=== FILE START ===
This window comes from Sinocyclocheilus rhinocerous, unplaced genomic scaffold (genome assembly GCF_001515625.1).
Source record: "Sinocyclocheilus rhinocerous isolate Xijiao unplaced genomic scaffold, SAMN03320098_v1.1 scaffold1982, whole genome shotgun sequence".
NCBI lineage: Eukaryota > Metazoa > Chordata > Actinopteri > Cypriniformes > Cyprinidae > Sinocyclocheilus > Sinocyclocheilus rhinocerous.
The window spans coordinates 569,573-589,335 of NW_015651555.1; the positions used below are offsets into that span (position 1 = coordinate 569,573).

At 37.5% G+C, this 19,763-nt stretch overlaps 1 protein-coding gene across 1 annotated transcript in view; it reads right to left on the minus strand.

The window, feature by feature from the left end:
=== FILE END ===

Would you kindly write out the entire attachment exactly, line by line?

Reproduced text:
This window comes from Sinocyclocheilus rhinocerous, unplaced genomic scaffold (genome assembly GCF_001515625.1).
Source record: "Sinocyclocheilus rhinocerous isolate Xijiao unplaced genomic scaffold, SAMN03320098_v1.1 scaffold1982, whole genome shotgun sequence".
NCBI lineage: Eukaryota > Metazoa > Chordata > Actinopteri > Cypriniformes > Cyprinidae > Sinocyclocheilus > Sinocyclocheilus rhinocerous.
The window spans coordinates 569,573-589,335 of NW_015651555.1; the positions used below are offsets into that span (position 1 = coordinate 569,573).

At 37.5% G+C, this 19,763-nt stretch overlaps 1 protein-coding gene across 1 annotated transcript in view; it reads right to left on the minus strand.

The window, feature by feature from the left end: